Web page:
From UPSC perspective, the following things are important :
Prelims level : Delimitation of constituencies
Mains level : Not Much
The Election Commission is set to begin the delimitation exercise of Assembly and parliamentary constituencies in Assam using census figures of 2001.
Why discuss this?
- The last delimitation of constituencies in Assam was done on the basis of census figures of 1971 by the then Delimitation Commission in 1976.
What is Delimitation?
- Delimitation is the act of redrawing boundaries of an Assembly or Lok Sabha seat to represent changes in population over time.
- This exercise is carried out by a Delimitation Commission, whose orders have the force of law and cannot be questioned before any court.
Why is it needed?
- The objective is to redraw boundaries (based on the data of the last Census) in a way so that the population of all seats, as far as practicable, be the same throughout the State.
- Aside from changing the limits of a constituency, the process may result in a change in the number of seats in a state.
How is delimitation carried out?
- Delimitation is carried out by an independent Delimitation Commission (DC).
- Under Article 82, the Parliament enacts a Delimitation Act after every Census.
- Once the Act is in force, the Union government sets up a DC made up of a retired Supreme Court judge, the Chief Election Commissioner and the respective State Election Commissioners.
Terms of reference for DC
- The Commission is supposed to determine the number and boundaries of constituencies in a way that the population of all seats, so far as practicable, is the same.
- The Commission is also tasked with identifying seats reserved for Scheduled Castes and Scheduled Tribes; these are where their population is relatively large.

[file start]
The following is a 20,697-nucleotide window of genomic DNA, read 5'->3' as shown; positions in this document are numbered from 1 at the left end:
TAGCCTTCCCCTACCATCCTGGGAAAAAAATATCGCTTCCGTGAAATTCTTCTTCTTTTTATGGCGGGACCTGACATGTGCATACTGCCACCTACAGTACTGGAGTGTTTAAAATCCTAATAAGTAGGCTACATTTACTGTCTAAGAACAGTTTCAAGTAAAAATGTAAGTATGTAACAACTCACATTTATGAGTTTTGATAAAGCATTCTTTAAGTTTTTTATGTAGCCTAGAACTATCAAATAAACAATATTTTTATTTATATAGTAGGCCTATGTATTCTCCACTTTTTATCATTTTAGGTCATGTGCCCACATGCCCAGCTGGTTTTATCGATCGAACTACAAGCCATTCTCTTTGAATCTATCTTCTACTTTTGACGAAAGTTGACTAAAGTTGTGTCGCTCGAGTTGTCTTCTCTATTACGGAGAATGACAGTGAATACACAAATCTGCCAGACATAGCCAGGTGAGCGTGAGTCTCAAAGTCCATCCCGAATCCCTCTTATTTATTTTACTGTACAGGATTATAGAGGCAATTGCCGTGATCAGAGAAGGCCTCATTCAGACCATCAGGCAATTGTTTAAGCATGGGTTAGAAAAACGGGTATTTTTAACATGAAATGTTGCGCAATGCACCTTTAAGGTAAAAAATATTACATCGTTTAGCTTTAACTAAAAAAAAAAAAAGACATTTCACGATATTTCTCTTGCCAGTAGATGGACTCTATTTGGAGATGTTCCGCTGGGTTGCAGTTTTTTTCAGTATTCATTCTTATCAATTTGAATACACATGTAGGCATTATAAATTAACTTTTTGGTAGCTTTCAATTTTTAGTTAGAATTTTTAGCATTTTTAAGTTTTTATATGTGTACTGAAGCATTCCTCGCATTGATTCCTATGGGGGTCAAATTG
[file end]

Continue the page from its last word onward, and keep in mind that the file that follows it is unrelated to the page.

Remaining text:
- All this is done on the basis of the latest Census and, in case of difference of opinion among members of the Commission, the opinion of the majority prevails.
- The draft proposals of the DC are published in the Gazette of India, official gazettes of the states concerned and at least two vernacular papers for public feedback.
- The Commission also holds public sittings.
- After hearing the public, it considers objections and suggestions, received in writing or orally during public sittings, and carries out changes, if any, in the draft proposal.
- The final order is published in the Gazette of India and the State Gazette and comes into force on a date specified by the President.
How often has delimitation been done in the past?
- The first delimitation exercise in 1950-51 was carried out by the President (with the help of the Election Commission).
- The Constitution at that time was silent on who should undertake the division of states into Lok Sabha seats.
- This delimitation was temporary as the Constitution mandated redrawing of boundaries after every Census. Hence, another delimitation was due after the 1951 Census.
- Pointing out that the first delimitation had left many political parties and individuals unhappy, the EC advised the government that all future exercises should be carried out by an independent commission.
- This suggestion was accepted and the DC Act was enacted in 1952.
- DCs have been set up four times — 1952, 1963, 1973 and 2002 under the Acts of 1952, 1962, 1972 and 2002.
Why postponed till 2026?
- There was no delimitation after the 1981 and 1991 Censuses.
- Although the freeze on the number of seats in Lok Sabha and Assemblies should have been lifted after the 2001 Census, another amendment postponed this until 2026.
- This was justified on the ground that a uniform population growth rate would be achieved throughout the country by 2026.
- So, the last delimitation exercise — started in July 2002 and completed on May 31, 2008 — was based on the 2001 Census and only readjusted boundaries of existing Lok Sabha and Assembly seats and reworked the number of reserved seats.
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